The cost of deploying Internet telephony within any organization would very much depend on the size of the enterprise and the need for VoIP. In general, an Internet telephony solution can range from as simple as an enterprise VoIP gateway costing less than US$900 for each small remote office to a full-fledged VoIP PBX system with sophisticated IP-PBX phones costing easily more than US$100,000 in total.
The most common reason for any enterprise to switch to Internet telephony is the need to lower the cost of international calls between offices in different geographical regions. The best way of doing this would be to have a gateway that works with the existing enterprise phone network such as PABX to convert all calls to IP packets to be sent over a virtual private network (VPN) or even over the Internet to the remote office with the same setup.
Now, the ownership cost depends on the volume of voice traffic compared to the data traffic within the enterprise. It also depends on whether the enterprise uses tie-lines or voice VPNs from Telcos.
In any case, if the telephony traffic is of significant proportion, then the cost savings of integrating voice into data network (IP network) can be as high as 30% to 50%. In other words the ownership cost can be half of what the enterprise would spend for traditional telephony charges. Cost savings from voice integration also depend on the "community of interest call" volumes (e.g. calls between branch offices, between head office and branch offices) and the locations of the origin and destinations (e.g. domestic or international)
Right, while you are busy tying up your apron, we will give you a quick run down on the ingredients of cooking up a VoIP storm as well as a brief description of them. One last thing to keep in mind, if your next door company can set up a VoIP system, so can you! Just a last pointer, although the “ingredients” listed here may or may not suite any particular enterprise, it does serve a good introduction to the hardware that is involved in a typical VoIP environment.
Fig 1: The basic hardware/software that is present in a VoIP system.
Other than the standard networking equipment like the server, switches or routers, a VoIP system would consist of:
- Internet telephone – An IP telephone may look like a normal phone but differ in their connection. A normal phone connects to the phone jack while an IP telephone connects you to an enterprise via a network cable. An IP telephone can either be a physical phone or software that is installed into a computer. With a headset (mic and speaker combo), it can simulate a typical telephone.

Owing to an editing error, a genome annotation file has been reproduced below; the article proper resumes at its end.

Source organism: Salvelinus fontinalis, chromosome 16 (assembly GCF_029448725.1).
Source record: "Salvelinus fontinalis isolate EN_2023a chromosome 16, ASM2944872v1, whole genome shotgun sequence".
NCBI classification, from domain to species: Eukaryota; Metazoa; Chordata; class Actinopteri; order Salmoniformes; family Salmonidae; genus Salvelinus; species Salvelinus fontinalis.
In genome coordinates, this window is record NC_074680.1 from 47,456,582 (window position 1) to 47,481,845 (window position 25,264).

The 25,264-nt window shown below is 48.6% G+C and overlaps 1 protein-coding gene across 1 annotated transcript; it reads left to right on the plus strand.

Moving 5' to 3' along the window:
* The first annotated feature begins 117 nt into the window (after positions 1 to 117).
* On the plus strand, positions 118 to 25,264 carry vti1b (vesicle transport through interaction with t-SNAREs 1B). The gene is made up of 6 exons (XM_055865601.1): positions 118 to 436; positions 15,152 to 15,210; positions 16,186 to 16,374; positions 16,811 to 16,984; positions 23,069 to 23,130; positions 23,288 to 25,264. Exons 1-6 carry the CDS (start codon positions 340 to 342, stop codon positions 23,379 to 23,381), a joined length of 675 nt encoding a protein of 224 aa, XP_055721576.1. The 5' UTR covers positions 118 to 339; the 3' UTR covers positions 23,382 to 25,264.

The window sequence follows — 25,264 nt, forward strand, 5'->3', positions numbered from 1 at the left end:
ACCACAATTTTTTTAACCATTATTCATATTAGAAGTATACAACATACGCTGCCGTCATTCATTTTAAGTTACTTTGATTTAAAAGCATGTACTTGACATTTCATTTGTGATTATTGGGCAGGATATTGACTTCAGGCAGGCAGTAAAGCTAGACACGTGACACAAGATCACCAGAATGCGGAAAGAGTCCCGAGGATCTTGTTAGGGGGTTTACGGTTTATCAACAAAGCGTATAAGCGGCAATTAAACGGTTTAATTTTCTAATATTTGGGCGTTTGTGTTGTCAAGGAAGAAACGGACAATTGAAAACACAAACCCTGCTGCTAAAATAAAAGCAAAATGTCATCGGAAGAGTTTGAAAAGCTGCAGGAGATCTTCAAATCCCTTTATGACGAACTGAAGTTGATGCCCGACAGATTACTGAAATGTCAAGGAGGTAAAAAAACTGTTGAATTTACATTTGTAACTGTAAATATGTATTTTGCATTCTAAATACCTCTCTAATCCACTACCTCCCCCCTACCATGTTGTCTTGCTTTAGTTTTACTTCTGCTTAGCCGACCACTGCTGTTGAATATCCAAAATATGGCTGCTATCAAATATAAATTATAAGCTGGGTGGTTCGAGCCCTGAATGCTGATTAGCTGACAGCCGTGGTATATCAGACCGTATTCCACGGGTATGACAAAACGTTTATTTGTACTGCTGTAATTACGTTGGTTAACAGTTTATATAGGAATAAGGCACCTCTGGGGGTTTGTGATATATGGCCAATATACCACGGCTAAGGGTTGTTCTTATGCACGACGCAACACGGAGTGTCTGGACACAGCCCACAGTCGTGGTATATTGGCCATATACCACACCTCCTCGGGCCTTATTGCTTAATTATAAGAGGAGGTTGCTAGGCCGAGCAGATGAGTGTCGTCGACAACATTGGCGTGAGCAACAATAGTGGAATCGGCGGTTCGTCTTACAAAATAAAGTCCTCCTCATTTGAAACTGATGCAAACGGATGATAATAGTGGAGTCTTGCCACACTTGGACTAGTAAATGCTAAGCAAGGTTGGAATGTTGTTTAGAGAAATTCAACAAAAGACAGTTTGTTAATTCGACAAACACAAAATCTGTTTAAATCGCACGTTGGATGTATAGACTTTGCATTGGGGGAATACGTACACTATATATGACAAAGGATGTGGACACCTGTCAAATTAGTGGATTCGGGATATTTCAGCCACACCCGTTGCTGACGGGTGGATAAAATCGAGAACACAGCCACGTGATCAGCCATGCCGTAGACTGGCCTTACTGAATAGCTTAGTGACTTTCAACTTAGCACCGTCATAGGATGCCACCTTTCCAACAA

- IP PBX – Also known as the Call Manager, it can perform functions that are otherwise done by the traditional PABX. It is the heart of the Internet telephony system that comes either as standalone hardware or software.
- Gateway – Because voice communication is still largely run by PSTN, you would need an interface to route calls coming from IP phone to the PSTN. A gateway allows translation between the IP network and the PSTN thus allowing legacy circuit switching network to co-exist with packet switching network. A gateway may take the form of a standalone device or in-built within an IP PBX system.
Kishore Sanagapalli, Regional Director, Asia Pacific Offer Management, AT&T Global Network Services has this sound advice to give anyone who would want to set up VoIP within an enterprise in a most cost effective way; “The challenge is to follow a disciplined and phased approach. It is advisable not to be too ambitious and implement IP voice in a rush. Proper analysis needs to be done on call patterns/volumes between locations, identify critical sites, local regulatory situation etc and then come up with a phased implementation approach. The implementation may also involve changing the end user handsets in some cases and this need to be handled in a careful manner as some users will resist change to new technology.”
In addition, Henry Chang, Market Manager, DSG Technology Inc said that enterprises should avoid chasing the VoIP wagon blindly and only roll out the enterprises projects sensibly. He has two advice:
“Enterprises should examine what they really need today and what they will need in three to five years. No one fixes something that meets the needs. Only acquire the configurations that [your enterprise] will need in the foreseeable future and expand later if necessary. Thus, companies with a perfectly functional [PABX] system can simply incorporate IP extensions into the system to add VoIP options. Firms that intend to replace their existing [PABX] can consider acquiring IP-PBX that meets immediate and near future needs. This makes sense because we believe most enterprises will eventually move their PBX onto IP, and one of the biggest advantages of IP-PBX is its scalability.”
“Second, with open standard-adherent VoIP devices or IP-PBX, enterprises have the freedom to cherry-pick the best deals available and not necessarily constrained to purchase the whole system from one vendor (as the case in legacy PBX). We encourage enterprises to compare the features and prices of products from different vendors, mix and match if applicable, in rolling out their VoIP projects,” he concluded.
Gathering of the vendors
If you fear to trend the valley of VoIP alone, here are some of the vendors that will guide you all the way.
- DSG Technology
- Mitel Networks
- Philips Business Communication (PBC)
- Unisphere Networks